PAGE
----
By John Raftrey And Lori McCormick
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About this blog: We are writing this blog to give practical advice to students and parents, to reflect on issues affecting college admissions, and to provide a platform for a robust community discussion on post-secondary choices. We occasionally f... (More)
About this blog: We are writing this blog to give practical advice to students and parents, to reflect on issues affecting college admissions, and to provide a platform for a robust community discussion on post-secondary choices. We occasionally feature "guest? bloggers and invite other college counselors to join the blog team. We are members of the Higher Education Consultants Association (HECA) and the Western Association for College Admissions Counseling (WACAC).
Lori McCormick: I began my college advising career in 2006 at Notre Dame de Namur in Transfer Admissions. Since then, I have worked at San Jose State in the Career Center, for a local independent college advising firm, and for BUILD a college access program for underrepresented youth. I graduated with a BA in Sociology from UCSB and a MA in Psychology with a concentration in Career Counseling from Antioch University. I am an active volunteer with The Parent?s Club of the Peninsula (PAMP), the Palo Alto Community Child Care (PACCC) and I am a seasonal application reader for the Maisin Scholar Award
. I reside in Palo Alto with my husband and two sons.
John Raftrey: I have been advising students for the last three admission cycles. I regularly attend conferences, tour colleges, and keep up with the changing landscape of college admissions. I'll share what I learn and throw in a few opinions along the way. I moved to Palo Alto in 1991. My three sons are all veterans of PAUSD and graduated from Paly. I graduated from the University of Michigan, earned an MBA at Columbia University and hold a certificate in College Counseling from UC San Diego. In my past life I worked in TV news and high tech marketing. (Hide)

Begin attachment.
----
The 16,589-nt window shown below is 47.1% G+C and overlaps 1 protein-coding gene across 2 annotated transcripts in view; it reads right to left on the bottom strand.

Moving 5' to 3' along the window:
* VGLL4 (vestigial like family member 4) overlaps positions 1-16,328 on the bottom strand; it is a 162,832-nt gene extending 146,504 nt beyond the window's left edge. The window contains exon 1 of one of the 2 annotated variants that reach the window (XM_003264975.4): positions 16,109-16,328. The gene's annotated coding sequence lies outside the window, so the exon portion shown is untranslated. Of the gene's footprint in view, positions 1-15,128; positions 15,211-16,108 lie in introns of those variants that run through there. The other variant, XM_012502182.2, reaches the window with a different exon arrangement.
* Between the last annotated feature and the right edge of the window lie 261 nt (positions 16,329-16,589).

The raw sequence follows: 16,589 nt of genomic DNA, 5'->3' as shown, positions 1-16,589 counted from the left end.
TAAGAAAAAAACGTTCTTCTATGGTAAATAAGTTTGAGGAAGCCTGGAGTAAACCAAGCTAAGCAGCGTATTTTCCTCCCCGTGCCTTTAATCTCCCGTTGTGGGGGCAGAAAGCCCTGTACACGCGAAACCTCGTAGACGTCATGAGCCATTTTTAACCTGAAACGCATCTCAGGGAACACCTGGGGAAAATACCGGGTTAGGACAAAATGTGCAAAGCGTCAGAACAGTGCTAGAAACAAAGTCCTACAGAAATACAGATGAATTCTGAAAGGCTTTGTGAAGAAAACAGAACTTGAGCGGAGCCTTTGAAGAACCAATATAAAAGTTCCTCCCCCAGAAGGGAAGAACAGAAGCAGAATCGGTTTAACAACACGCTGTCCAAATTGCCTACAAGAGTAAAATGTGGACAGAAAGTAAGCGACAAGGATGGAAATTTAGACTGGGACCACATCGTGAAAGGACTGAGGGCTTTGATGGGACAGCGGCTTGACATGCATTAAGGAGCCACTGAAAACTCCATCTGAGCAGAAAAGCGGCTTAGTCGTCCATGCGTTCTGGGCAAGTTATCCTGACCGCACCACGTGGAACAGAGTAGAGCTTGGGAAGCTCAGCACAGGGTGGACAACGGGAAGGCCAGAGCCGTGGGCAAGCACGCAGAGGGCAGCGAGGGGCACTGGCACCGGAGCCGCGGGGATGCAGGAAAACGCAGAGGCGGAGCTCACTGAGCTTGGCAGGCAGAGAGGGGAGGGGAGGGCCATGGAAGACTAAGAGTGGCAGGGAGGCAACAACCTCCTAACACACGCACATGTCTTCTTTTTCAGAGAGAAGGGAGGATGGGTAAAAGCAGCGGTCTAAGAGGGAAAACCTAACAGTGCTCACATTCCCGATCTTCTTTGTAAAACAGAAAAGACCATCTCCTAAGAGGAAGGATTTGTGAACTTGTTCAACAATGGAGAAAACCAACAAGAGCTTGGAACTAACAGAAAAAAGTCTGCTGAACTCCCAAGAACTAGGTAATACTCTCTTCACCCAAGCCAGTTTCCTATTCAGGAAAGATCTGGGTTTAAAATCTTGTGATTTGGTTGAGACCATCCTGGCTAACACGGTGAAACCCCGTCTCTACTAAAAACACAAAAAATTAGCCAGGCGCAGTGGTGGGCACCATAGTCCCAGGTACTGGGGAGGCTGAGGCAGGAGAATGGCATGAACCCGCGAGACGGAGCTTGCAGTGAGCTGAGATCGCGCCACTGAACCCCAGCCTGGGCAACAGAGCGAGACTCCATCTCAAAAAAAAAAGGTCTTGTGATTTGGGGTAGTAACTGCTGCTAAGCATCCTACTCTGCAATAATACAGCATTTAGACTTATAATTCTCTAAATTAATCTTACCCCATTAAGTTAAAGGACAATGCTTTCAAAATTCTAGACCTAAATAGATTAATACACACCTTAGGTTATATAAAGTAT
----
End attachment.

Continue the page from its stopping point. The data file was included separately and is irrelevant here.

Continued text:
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(Written by Lori McCormick)
In years past, I have worked in high school programs where I encouraged my students at the start of their college application process to write a letter to their future self. At the time, these soon-to-be college students thought it was a silly assignment. I did see a few faces light up but mostly a lot of eye rolling. Heard a lot of unhappy sighs, too.
But they did it. They hand wrote their letters, sealed the envelope, self-addressed it, and handed it back to me. Fast forward fall semester ? around the time of Thanksgiving Break, a letter, in their own writing, would arrive at their home address.
What each student discovered in opening up that letter was unique to that person. And the ones that shared with me how their letters impacted them is not for public knowledge, but I will say, the letter was profound. One common thread that I will share is that they could not believe how much they had grown in those few months. They were really proud of themselves.
My summer challenge to you is to write a letter to your future self. Here are a few links for inspiration, but ultimately, there is no wrong or right way to do this.
1. This website
stores your virtual letter and delivers it to you on a date you set.
2. This blog
is from the Huffington Post. It captures a letter written to a future high school graduate. It includes 20 questions to ask yourself.
3. This example
is written by Jeannie Cerundolo. In a school assignment at age 15, she wrote a letter to herself. Her teacher mailed it back to her at age 25. She then wrote another letter to herself, which she opened when she turned 35.
Happy writing and I hope you enjoy reading your letter to yourself in the future.